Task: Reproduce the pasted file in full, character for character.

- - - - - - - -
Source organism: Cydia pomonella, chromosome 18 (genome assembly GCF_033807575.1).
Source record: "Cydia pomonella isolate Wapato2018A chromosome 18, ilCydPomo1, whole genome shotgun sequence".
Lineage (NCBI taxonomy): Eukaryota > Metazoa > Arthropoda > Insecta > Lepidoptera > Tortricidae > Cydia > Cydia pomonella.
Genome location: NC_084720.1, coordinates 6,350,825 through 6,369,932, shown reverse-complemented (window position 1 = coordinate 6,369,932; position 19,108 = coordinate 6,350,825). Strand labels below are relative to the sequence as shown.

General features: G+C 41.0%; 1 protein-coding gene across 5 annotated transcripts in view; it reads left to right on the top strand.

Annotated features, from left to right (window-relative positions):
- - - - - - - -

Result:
Source organism: Cydia pomonella, chromosome 18 (genome assembly GCF_033807575.1).
Source record: "Cydia pomonella isolate Wapato2018A chromosome 18, ilCydPomo1, whole genome shotgun sequence".
Lineage (NCBI taxonomy): Eukaryota > Metazoa > Arthropoda > Insecta > Lepidoptera > Tortricidae > Cydia > Cydia pomonella.
Genome location: NC_084720.1, coordinates 6,350,825 through 6,369,932, shown reverse-complemented (window position 1 = coordinate 6,369,932; position 19,108 = coordinate 6,350,825). Strand labels below are relative to the sequence as shown.

General features: G+C 41.0%; 1 protein-coding gene across 5 annotated transcripts in view; it reads left to right on the top strand.

Annotated features, from left to right (window-relative positions):